New sciences program, iCons, stresses problem solving
This spring, a program called iCons will launch its first course for freshmen enrolled in the University of Massachusetts’ College of Natural Sciences’ (CNS) majors looking to enhance their education in modern scientific procedures. According to one of its developers, UMass chemistry professor Scott Auerbach, the program is believed to be the first of its kind in the nation.
The program will be constructed of four courses offered over four years geared to teach students how to identify, research, debate and analyze data that will help solve major issues facing today’s scientific world.
“I and other faculty members did a study during the past year into how 50 major universities and 30 colleges were conducting their integrated science program,” said Auerbach. “And we found other universities were paying a lot of lip service, saying they had an integrated science program when they really didn’t.”
Auerbach explained that the point of iCons is to apply the idea of integrated sciences, where students will use their knowledge of the disciplines of sciences, biology, physics, chemistry and other subjects currently offered as courses at the University, simultaneously to solve real-world problems.
Auerbach believes that, as the current majors stand, at no point are majors in CNS taught how to integrate all the different fields of science.
However, iCons is not intended to replace a student’s major, but rather to enhance it, and Auerbach has seen a great deal of interest from the student body and students around the country to whom he has explained the program.
Initially, students that complete the program will graduate with a concentration in either biomedicine or renewable energy, and the concentration will be recognized as a certification in the students’ chosen field. Eventually, the professors creating the curriculum for the course also hope to offer students concentrations in clean water and climate change, in addition to the two other subjects.
The first iCons course, aptly called iCons 1, is titled Global Problems and Scientific Solutions. The course, according to Auerbach, will explore problems through looking at different kinds of case studies that are related to biomedicine, renewable energy, clean water and climate change.
“We picked these four topics,” Auerback said. “Because they are the four biggest problems facing the scientific world.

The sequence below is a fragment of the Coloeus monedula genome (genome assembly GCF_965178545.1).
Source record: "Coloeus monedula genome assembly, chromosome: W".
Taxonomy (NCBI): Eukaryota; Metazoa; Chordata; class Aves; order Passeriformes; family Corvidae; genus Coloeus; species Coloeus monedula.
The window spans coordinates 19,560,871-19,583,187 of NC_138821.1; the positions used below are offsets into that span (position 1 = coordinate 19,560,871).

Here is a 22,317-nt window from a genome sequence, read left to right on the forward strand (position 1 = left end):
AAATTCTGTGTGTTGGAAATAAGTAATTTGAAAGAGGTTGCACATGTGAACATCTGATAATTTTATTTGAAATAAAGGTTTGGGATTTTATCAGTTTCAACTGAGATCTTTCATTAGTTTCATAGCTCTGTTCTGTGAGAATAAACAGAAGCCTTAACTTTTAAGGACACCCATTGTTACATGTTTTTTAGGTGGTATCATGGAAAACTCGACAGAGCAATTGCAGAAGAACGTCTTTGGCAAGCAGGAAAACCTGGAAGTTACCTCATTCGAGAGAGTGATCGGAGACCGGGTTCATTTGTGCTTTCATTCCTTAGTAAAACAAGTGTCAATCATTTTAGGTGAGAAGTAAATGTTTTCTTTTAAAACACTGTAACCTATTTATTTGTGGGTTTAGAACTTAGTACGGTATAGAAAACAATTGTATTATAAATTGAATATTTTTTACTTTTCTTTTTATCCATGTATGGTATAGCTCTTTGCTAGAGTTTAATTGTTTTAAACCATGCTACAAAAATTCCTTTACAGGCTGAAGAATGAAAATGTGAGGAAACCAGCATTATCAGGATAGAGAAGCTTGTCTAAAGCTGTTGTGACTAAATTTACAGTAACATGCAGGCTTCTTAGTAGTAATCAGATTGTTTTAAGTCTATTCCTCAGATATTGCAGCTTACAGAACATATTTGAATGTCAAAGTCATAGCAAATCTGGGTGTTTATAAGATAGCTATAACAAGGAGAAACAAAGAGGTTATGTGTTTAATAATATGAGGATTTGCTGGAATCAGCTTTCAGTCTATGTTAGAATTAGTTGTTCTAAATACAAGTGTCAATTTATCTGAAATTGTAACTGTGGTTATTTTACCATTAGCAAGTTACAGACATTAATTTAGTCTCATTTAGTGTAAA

“Case studies are a great way to teach integrated thinking,” continued Auerbach.
UMass students Carolina Adams, Buruk Aragawi, Shera Demchak, Erina Keefe, Matthew Liu and Rachel Roberts worked over the summer under a $50,000 grant given by the Camille and Henry Dreyfus Foundation Special Grant Program in the Chemical Sciences to build the case studies for the first class.
“It was a lot of fun and very interesting to work over the summer,” Keefe said. “I would love to be able to take the course in the spring because it was our creation and it was us kids that made the material. I want to know what the reaction is going to be from the incoming freshman.”
“I am really excited for it. It’s a great concentration for the college of natural sciences,” Roberts said. “And I think it’s a great opportunity for the students to basically learn science in a new way. They’re learning it through the case studies themselves. As opposed to starting with the textbooks and scientific concepts, they start with real world problems and through the problems they find the scientific concepts.”
“It was a great opportunity for us on the development team,” she continued. “We got to choose a topic of interest to us and try to develop classroom activities through that. It was a lot harder than I thought it would be to set up the classroom activities. I liked it a lot, because students were developing the course and it’s hard for professors to remember what it was like to be a student, and therefore nice to have students developing work for students.”
Auerbach also explained that iCons gives students more of a hands-on approach to problem solving through these case studies that could also spark student interest in an area they have yet to explore.
“Let’s say you are a science major, and you’re attracted to the sciences because you want to solve a big problem like energy and you have to learn about elements,” said Auerbach of current science majors, “and you go around and around and around, and by the time you’re a junior you might start to learn about the thing you’re really interested in.”
“This gives students the juicy stuff right off the bat,” continued Auerbach, “but also gives it to them in a way that makes sense because you can’t expect a freshman to understand about solar energy at the deepest possible level, but you can teach them the basics.”